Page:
Richard rather thought he could see where this was going. “So you can’t use some kind of easy trigger to determine the source of my trauma?” He’d been through enough of these conversations to feel comfortable speaking the words, even if they rather stole the wind from his sails.

Krarastum shook her head. “Sadly, no. Even if I’m watching the shifting pattern of your thoughts while you speak about your experiences – which is something we will have to try, sooner or later – the origin point may not be easy to spot. It’s rare that problems like yours can even be traced to a singular origin point. It’s more likely that we’ll have many thoughts and feelings to work through before we can untangle the source of your troubles. And only then will we be able to work on better treatment.”

Of all the consultations Richard had attended, this was by far the most honest. But also the worst. Because there was hope in Doctor Krarastum’s voice, hope the likes of which he had long since shut out of his life. But it was far away, at the top of a high shelf, and he didn’t even have the first few rungs of a ladder he could use to get to it. And he was so tired of all this nonsense, so very tired.

Before he could tamp down on those feelings and lock them back in the box from which they’d escaped, the emotions bubbled and boiled from the depths of him, quickly overflowing. He set the printout in his lap and closed his hands into fists, shaking with the effort of containing the outburst he wanted to unleash. He wanted to yell and curse, though he knew nothing about his situation was the dwarf’s fault. Not even the fact that she couldn’t easily fix him. She hadn’t made the rules about how the universe worked, and it seemed she was as confined by them as everyone else.

“What if I don’t want to do it the long slow way?” he countered, his voice raw and thick with emotion. “Can’t you just use those fancy mind powers of yours to erase whatever did this to me? Or at least, suppress it? What if that’s all I want? To walk out of here like none of it ever happened. To be the me that I was before all this started. What then?”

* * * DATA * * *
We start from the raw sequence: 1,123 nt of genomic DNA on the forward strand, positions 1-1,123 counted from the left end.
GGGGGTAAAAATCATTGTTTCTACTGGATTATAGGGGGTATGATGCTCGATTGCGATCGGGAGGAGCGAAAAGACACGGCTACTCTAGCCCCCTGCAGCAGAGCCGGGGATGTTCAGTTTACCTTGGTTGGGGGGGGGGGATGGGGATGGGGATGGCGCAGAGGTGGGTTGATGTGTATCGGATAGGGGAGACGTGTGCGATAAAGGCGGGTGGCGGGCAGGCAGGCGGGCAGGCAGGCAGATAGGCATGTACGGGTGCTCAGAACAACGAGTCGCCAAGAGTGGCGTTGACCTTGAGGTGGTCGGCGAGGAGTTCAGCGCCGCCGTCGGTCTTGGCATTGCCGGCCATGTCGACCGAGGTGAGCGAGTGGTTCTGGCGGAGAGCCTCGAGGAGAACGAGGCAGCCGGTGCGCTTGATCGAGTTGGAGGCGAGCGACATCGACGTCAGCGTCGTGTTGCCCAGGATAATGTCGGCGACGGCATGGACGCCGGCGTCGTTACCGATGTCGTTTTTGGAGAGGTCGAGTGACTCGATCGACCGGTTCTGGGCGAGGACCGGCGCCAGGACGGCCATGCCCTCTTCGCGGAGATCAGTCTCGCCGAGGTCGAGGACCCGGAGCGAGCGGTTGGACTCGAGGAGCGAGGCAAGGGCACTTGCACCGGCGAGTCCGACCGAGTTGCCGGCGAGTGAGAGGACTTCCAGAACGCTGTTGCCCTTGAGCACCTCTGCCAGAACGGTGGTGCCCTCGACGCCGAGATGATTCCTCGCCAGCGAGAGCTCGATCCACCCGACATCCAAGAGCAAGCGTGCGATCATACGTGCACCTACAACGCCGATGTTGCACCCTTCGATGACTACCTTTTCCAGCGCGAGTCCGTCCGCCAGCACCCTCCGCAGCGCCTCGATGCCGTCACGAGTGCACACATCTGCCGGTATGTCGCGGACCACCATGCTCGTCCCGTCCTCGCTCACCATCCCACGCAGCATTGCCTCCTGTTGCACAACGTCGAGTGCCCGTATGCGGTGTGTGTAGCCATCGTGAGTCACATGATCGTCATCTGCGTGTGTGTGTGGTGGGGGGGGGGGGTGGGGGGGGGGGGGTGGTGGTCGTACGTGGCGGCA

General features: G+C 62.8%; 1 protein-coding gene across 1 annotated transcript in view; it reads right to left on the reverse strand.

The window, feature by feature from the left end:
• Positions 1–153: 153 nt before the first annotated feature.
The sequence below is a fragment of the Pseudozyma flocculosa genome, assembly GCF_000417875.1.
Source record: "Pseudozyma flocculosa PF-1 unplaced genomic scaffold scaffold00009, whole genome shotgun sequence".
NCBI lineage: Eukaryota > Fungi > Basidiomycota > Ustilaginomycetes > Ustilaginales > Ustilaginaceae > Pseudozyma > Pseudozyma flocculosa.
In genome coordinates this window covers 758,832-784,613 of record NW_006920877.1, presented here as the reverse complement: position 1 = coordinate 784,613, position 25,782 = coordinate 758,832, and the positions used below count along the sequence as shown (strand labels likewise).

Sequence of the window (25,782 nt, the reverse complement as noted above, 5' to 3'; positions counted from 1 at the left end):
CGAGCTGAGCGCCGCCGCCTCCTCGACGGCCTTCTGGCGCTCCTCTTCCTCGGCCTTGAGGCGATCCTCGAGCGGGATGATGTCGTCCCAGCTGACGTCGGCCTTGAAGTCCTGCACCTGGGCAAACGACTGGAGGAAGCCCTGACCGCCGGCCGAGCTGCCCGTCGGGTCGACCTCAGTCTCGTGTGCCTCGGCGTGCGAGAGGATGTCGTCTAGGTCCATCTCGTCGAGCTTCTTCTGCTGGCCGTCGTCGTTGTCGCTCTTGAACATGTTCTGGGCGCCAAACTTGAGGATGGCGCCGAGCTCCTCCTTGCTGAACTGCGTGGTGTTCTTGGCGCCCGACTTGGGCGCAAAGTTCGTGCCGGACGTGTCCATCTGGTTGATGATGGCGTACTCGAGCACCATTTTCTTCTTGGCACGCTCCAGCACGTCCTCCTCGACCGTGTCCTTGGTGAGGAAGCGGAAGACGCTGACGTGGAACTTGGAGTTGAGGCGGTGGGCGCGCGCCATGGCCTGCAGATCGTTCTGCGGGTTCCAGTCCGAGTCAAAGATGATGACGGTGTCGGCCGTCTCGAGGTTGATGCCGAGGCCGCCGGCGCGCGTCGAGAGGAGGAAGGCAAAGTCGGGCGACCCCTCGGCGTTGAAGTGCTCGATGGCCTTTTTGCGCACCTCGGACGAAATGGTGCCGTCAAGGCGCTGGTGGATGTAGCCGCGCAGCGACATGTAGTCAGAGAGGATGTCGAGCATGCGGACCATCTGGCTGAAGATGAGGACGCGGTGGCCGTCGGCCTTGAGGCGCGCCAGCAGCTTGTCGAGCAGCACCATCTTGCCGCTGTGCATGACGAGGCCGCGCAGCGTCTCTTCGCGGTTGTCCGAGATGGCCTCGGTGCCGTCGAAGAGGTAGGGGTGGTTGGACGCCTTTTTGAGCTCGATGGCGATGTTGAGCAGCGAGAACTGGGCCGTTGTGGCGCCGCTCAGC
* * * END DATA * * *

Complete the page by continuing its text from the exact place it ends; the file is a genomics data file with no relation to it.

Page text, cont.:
He expected the doctor to lay a patronizing hand on his shoulder or, perhaps, his knee. He expected her to speak in a tone she might use with a child and explain that even if it were possible to do that, it certainly wouldn’t be moral.

Instead, the dwarf doctor pursed her lips and seemed to give the statement some serious thought. Then she reached back into the folder and pulled a second printout free. She set it in his lap, beside the first one, so he could compare them side by side.

Richard spent several minutes staring between them before he managed to speak. “What’s the point of the second picture?” it was hard not to spit the words. “The two aren’t even remotely alike.” He thought this was supposed to be one of those spot the difference exercises, but he couldn’t spot a single thing that was the same.

“That’s the point,” Doctor Krarastum said softly. “I could do what you ask, Richard. Maybe not today, or without any kind of delving into your psyche. But given a couple days of high-intensity examination, I could isolate, at least on a broad spectrum, the experiences that led you down this path and repress them.”